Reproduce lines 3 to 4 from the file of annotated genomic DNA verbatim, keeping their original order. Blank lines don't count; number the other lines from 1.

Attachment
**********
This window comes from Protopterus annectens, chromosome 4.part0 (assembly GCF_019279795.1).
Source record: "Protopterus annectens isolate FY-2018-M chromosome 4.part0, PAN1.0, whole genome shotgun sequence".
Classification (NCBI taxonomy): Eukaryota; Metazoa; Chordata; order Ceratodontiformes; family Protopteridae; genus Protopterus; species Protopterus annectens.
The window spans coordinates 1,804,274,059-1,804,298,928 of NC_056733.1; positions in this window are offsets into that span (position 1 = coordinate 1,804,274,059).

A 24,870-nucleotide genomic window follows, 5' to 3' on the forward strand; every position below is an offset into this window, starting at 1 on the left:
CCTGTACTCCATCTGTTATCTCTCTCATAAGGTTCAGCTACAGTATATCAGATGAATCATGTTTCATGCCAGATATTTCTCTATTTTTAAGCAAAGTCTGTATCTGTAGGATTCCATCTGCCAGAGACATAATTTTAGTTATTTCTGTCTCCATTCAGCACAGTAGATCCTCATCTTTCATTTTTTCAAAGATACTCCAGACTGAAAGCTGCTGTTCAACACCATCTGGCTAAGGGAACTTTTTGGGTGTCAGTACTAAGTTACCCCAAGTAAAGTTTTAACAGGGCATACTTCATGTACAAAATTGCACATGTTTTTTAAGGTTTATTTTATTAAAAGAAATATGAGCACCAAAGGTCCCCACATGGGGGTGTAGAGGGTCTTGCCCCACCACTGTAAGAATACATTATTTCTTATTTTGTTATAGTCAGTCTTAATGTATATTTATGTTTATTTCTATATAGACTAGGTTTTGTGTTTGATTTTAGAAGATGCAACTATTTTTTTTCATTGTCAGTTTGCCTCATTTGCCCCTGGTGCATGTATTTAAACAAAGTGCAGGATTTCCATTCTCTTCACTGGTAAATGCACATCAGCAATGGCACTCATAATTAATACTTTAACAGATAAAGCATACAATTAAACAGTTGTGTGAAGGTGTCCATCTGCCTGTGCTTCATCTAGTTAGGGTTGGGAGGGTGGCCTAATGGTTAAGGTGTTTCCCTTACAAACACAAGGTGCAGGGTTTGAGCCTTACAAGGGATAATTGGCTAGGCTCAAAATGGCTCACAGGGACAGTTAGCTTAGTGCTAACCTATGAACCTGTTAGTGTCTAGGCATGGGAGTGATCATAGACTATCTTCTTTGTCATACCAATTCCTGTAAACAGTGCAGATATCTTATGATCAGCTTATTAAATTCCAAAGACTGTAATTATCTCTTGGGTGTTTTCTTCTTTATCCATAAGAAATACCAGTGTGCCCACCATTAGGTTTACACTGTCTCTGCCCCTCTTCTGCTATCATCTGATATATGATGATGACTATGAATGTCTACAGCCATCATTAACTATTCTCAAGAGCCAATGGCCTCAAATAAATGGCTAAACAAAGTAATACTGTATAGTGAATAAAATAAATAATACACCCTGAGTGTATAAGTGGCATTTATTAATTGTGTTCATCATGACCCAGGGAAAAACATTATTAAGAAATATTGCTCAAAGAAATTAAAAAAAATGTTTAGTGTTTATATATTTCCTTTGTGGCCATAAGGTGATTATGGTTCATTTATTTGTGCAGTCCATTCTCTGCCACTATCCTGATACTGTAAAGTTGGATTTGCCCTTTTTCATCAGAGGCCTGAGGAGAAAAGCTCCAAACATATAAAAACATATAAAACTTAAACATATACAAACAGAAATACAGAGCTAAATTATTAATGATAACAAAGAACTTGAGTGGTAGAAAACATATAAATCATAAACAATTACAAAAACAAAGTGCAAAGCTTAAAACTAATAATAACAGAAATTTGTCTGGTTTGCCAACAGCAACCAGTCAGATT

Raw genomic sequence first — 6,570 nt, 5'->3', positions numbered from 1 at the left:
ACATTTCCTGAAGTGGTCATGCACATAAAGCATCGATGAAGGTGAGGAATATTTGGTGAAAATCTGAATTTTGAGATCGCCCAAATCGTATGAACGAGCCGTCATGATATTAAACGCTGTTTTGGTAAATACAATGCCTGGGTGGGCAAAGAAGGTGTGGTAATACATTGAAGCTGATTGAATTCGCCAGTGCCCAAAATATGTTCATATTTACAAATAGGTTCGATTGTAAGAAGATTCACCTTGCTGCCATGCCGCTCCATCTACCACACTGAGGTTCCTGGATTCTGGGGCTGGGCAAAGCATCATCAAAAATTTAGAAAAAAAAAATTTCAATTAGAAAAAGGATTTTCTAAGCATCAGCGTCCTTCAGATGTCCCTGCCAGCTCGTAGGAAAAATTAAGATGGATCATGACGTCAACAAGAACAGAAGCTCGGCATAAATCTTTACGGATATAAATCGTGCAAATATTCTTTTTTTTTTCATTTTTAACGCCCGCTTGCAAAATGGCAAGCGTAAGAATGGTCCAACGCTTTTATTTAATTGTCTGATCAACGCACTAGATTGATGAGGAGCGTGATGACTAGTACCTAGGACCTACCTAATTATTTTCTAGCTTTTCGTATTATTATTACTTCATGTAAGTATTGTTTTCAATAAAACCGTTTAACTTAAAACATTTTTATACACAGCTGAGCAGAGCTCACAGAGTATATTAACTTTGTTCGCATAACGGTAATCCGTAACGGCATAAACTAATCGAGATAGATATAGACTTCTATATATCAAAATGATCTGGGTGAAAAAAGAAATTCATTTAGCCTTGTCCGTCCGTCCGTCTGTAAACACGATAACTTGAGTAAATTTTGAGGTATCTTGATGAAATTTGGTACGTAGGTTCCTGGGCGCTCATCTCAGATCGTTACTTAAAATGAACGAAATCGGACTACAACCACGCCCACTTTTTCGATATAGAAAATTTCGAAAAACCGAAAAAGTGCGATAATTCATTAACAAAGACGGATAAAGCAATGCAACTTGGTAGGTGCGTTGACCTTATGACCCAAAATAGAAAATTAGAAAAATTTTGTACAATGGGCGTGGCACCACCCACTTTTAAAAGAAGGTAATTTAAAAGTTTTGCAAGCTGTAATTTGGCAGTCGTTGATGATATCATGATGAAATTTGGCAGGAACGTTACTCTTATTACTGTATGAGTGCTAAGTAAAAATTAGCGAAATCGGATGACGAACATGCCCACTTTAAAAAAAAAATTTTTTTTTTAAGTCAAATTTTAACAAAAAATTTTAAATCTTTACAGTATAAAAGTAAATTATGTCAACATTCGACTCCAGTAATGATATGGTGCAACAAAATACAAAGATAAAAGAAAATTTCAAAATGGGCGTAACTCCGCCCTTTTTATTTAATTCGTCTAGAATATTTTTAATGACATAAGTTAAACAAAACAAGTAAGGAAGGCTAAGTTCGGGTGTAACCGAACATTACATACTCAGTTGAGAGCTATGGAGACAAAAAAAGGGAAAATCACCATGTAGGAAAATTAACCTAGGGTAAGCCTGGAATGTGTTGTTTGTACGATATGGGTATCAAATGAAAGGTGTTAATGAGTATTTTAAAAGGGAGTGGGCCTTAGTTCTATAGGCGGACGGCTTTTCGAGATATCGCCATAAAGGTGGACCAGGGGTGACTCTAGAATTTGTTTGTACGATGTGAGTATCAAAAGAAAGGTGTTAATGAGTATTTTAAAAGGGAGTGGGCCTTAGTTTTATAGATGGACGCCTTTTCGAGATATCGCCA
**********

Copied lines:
Classification (NCBI taxonomy): Eukaryota; Metazoa; Chordata; order Ceratodontiformes; family Protopteridae; genus Protopterus; species Protopterus annectens.
The window spans coordinates 1,804,274,059-1,804,298,928 of NC_056733.1; positions in this window are offsets into that span (position 1 = coordinate 1,804,274,059).